[fpc-devel] TStringField, String and UnicodeString and UTF8String

Joost van der Sluis joost at cnoc.nl
Thu Jan 13 14:58:30 CET 2011

On Thu, 2011-01-13 at 09:15 +0100, LacaK wrote:
> > Didn't I explain this to you and others a few times?
> >   
> ;-) If so, then please excuse me
> > The database-components itself are encoding-agnostic. This means:
> > encoding in = encoding out.
> > 
> > So it is up to the developer what codepage he want to use. So
> > TField.Text can have the encoding _you_ want.
> > 
> > So, if you want to work with Lazarus, which uses UTF-8, you have to use
> > UTF-8 encoded strings in your database. 
> >   
> So this is answer, which i have looked for:
> "In Lazarus TStringField MUST hold UTF-8 encoded strings."

Not entirely true. You could also choose to bind the fields to some
Lazarus-components manually, not using the db-components. (Tedit.Text :=
convertFunc(StringField.Text)) Or you can add a hook so that the .text
property always does a conversion to UTF-8. First option can be used if
you use a mediator or view. Second options I woudn't use.

> But I guess (I have theory), that in time, when Borland introduced
> TStringField, the design goal was:
> TStringField was designed for SBCS (because DataSize=Size+1) string
> data encoded in system ANSI code page and TWideStringField was
> designed for DBCS widestring (UTF-16) character data

You have to be really careful in what you type, when you are writing
about encodings. The above is nonsense, because of a very tiny mistake.

If you compare DBCS widestring with UTF-16, you can also compare a
stringfield with UTF-8. Exactly the same problem. (A character can be
made up from more then one UTF-8 or UTF-16 codepoint)

But TStringField's datasize by default is indeed Size+1. So if you use
it t store UTF-8, you have to define the size as four times the
field-size given by the database. Note that this is done in some cases.

> May be, that I was mistaken by this view.
> (or may be, that there is different approach in Delphi ("no agnostic")
> and different in FPC ("agnostic")?)

No, Delphi does the same. Only newer Delphi versions have a string-type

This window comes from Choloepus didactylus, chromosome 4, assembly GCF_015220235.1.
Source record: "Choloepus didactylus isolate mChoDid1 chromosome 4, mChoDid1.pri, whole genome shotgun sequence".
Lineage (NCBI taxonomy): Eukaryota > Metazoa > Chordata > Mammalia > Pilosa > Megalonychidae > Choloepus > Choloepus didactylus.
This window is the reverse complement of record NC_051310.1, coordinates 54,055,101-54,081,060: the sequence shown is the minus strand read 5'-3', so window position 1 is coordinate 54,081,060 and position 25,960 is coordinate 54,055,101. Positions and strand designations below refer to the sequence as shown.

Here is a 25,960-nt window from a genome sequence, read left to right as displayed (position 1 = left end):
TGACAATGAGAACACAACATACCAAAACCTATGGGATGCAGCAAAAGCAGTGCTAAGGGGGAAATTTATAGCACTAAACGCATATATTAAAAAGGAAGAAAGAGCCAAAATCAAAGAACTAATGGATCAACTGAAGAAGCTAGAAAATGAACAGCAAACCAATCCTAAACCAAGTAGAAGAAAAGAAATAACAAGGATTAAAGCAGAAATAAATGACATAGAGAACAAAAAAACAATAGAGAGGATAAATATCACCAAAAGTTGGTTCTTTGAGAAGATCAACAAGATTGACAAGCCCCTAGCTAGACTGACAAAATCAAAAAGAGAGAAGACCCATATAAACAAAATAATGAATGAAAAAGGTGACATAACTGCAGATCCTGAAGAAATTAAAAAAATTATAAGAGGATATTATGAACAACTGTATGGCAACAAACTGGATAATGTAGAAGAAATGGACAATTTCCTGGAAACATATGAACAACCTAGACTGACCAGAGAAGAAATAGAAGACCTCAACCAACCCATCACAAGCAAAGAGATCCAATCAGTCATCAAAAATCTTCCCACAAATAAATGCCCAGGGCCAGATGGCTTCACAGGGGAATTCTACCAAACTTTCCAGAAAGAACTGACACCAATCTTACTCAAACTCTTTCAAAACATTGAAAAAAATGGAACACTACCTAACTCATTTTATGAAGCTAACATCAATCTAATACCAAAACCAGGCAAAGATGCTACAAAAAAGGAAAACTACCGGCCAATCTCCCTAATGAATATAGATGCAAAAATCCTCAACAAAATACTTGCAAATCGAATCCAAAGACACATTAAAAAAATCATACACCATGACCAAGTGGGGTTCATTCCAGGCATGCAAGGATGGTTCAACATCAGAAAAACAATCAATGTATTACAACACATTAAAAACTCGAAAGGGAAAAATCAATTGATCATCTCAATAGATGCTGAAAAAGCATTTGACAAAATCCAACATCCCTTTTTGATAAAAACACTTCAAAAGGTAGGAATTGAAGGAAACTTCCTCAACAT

which contains the used encoding (details can be found in this thread),
so can do some conversions for you. But that has nothing to do with the
database-code. Also, you don't need it. People all over the world have
used older Delphi versions all the time... (But offcourse, it's easier

> > If there is some strange reason why you don't want the strings in your
> > database to be UTF-8 encoded,
> SQL Server does not support UTF-8 (AFAIK)

Rofl. You mean that Microsoft SQL Server can't handle unicode
completely? If they say that in an advertisement they can forget that
any big commercial client will choose their product...

> SQL Server provides non-UNICODE datatypes - char, varchar, text 

ie: TStringField

>  and UNICODE (UCS-2) datatypes - nchar, nvarchar, ntext

ie: TWideStringField.

What does this have to do with your problem? Nothing. Only things what
matters is what encoding is used while communicating with the client.
(Which you can set)

> > you have to convert the strings from the
> > encoding your database uses to UTF-8 while reading data from the
> > database.
> > 
> > Luckily, you can specify the encoding of strings you want to use for
> > most databases. Not only the encoding in which the strings are stored,
> > but also the encoding which has to be used when you send and retrieve
> > data from the database. And you can set this for each connection made.
> > 
> > Ie: you can resolve the problem by changing the connection-string, or by
> > adding some connection-parameter.
> > 
> >   
> Yes, it is true for example for MySQL or Firebird ODBC driver,
>  but for SQL Server or PostgreSQL ODBC driver there are no such
> options

Then that option has to be added. I think it's already possible but you
simply don't know how. (Sql-Server is ODBC only, so that one is fixed.
For firebird there's a 'serverencoding' parameter, or something like
that. Postgres also has some setting.

>  (but PostgreSQL ODBC driver exists in ANSI and UNICODE version)

I saw that in an earlier message, but also this has nothing to do with
your problem. You only need the different calls when you want to use
UTF-8 in your fieldnames. (Or, and this one was tricky, in the
connection-string. But this was more then a year ago.)

>  SQL Server ODBC driver supports "AutoTranslate", see:
> http://msdn.microsoft.com/en-us/library/ms130822.aspx
>  "SQL Server char, varchar, or text data sent to a client SQL_C_CHAR
> variable is converted from character to Unicode using the server ACP,
> then converted from Unicode to character using the client ACP."

This is what you use when you set the encoding when you connect to the
client. The solution to all your problems. As explained three times, in
this message alone.

In fact it's simple: incoming data=outgoing data.

If you need UTF-8 encoding for the outgoing data (direct access to
Lazarus controls) you have to select UTF-8 at the input. That's always
more efficient than converting the data to/from any other encoding.

And, luckily, you can instruct the Database-server which encoding to use
when it's communicating with the outer world. So your problem is solved.

Now, if you also choose UTF-8 as the Database-server field encoding (the
encoding the data is stored in) there's no conversion necessary at all.
But that's a bonus, not a necessity.


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